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Expressing Logical Relationships


By Stephen Aldersley, Ed.D.
Department of English
National Technical Institute for the Deaf
Rochester Institute of Technology

Language has various mechanisms to show relationships among and between ideas. At the level of discourse, for example, a writer communicates the relative importance of individual ideas by expressing them in a particular sequence. Conventions relating to paragraph organization also allow the writer to show relationships among ideas. Thus, the "main idea" of a piece of writing normally appears in some form or other in the introductory paragraph. How succeeding paragraphs are organized communicates, again at a discourse level, how individual ideas are related to each other. The relationship between ideas can also be expressed at the sentence level--both between sentences and within sentences. This module is designed to explain some of the ways English does this.

Words and phrases whose function is to express relationships between ideas are termed "connectives." In grammar, there are several classes of connectives. The two main classes are "conjunctions" and "conjunctive adverbs." "Prepositions" constitute a third class, fulfilling a similar role within sentences.

While ideas may relate to each other in many different ways, there are some common logical relationships that deserve special emphasis. These include (a) the additive relationship, (b) the oppositional or contrastive relationship, (c) the time relationship, (d) the reason-result relationship, (e) the conditional relationship, and (f) the example relationship. Perhaps precisely because these relationships are so common, the language has developed many different ways to express them.

Many students learning English, including deaf and hard-of-hearing students, experience some difficulty distinguishing and using the many different words and phrases that express relationships between ideas. The difficulty is threefold. First, it is necessary for students to have a good grasp of how ideas can relate to each other conceptually, at the "pre-language" level, if you like. Second, there is the problem of being familiar with the lexical items (words) themselves that constitute connectives. And third, there is the problem of knowing the syntactic rules that govern the use of connectives.

As with any sub-area of language usage, the rules that govern the expression of logical relationships at a general level are not easy to get across. In addition, the choice of one connective as opposed to another, while natural to the native speaker of English, is often quite subtle, and not easily amenable to discussion in terms of general rules. Nevertheless, there are rules that can be taught and learned, and the student who likes to learn language using a consciously analytical approach can benefit from study of those rules.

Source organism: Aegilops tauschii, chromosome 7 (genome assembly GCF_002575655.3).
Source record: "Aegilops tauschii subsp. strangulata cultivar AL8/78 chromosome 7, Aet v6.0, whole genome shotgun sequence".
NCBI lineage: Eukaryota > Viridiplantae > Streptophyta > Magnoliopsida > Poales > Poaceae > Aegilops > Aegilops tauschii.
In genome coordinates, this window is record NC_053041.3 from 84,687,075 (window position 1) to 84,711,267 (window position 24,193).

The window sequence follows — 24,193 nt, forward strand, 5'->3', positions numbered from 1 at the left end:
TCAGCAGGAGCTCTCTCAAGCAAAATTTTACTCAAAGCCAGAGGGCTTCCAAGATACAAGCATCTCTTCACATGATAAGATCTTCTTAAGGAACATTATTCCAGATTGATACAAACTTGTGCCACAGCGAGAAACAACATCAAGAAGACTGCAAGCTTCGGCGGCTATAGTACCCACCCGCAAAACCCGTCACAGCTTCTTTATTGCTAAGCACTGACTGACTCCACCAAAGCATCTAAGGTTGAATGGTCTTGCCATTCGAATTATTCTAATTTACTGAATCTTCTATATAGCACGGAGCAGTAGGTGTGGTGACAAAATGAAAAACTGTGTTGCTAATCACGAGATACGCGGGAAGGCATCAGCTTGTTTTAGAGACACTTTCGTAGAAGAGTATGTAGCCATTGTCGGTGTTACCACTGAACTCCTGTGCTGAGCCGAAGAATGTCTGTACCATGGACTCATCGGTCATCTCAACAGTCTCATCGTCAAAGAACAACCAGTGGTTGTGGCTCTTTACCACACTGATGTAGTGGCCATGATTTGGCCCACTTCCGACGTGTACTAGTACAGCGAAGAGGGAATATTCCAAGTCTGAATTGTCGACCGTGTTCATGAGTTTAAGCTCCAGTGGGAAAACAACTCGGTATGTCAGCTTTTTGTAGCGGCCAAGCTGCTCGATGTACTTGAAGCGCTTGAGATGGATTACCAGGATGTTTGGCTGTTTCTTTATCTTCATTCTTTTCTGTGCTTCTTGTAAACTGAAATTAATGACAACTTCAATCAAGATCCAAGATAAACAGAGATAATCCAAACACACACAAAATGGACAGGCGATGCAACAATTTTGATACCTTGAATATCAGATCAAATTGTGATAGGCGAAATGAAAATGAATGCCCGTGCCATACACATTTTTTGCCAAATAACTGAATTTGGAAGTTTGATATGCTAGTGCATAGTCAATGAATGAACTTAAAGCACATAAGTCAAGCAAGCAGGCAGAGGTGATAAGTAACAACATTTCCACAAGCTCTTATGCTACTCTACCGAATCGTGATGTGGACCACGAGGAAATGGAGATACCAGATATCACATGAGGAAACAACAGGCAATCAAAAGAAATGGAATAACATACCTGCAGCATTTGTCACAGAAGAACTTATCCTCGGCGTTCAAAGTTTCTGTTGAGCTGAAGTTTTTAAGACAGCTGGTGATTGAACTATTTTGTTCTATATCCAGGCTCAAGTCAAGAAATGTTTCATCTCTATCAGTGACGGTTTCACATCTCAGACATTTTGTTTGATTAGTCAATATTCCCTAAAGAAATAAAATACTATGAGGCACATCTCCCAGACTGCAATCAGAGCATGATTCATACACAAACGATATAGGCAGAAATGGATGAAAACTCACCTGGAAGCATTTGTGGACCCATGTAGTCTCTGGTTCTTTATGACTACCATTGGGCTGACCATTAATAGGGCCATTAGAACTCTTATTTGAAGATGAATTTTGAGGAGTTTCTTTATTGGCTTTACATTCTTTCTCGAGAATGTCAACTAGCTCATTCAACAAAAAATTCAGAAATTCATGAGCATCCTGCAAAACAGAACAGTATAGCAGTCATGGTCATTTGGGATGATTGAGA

This module begins with sections on the role and use of conjunctions, conjunctive adverbs, and prepositions. It then offers a detailed examination of how English expresses the six major relationships listed above at the sentence level. The module goes on to offer guided practice in a variety of formats aimed to help the student learn the more basic rules governing the use of connectives in English. Finally, it provides Action Steps for teachers that address the challenge that the expression of logical relationships in English poses for deaf students.

Major Considerations

1. The ability to appropriately express logical relationships between and among ideas is an indispensable requisite for success in writing English.

2. The ability to comprehend how logical relationships are expressed in English at the sentence level and between sentences is an indispensable requisite for success in reading English.

3. The comprehension and appropriate use of words and phrases that show the logical relationship between ideas pose a significant challenge for many deaf students.

4. There are certain typical errors in the comprehension and use of words and phrases that show the logical relationship between ideas that often appear in the language of deaf students.

5. Course materials can be structured to enhance students' use and comprehension of connective words and phrases.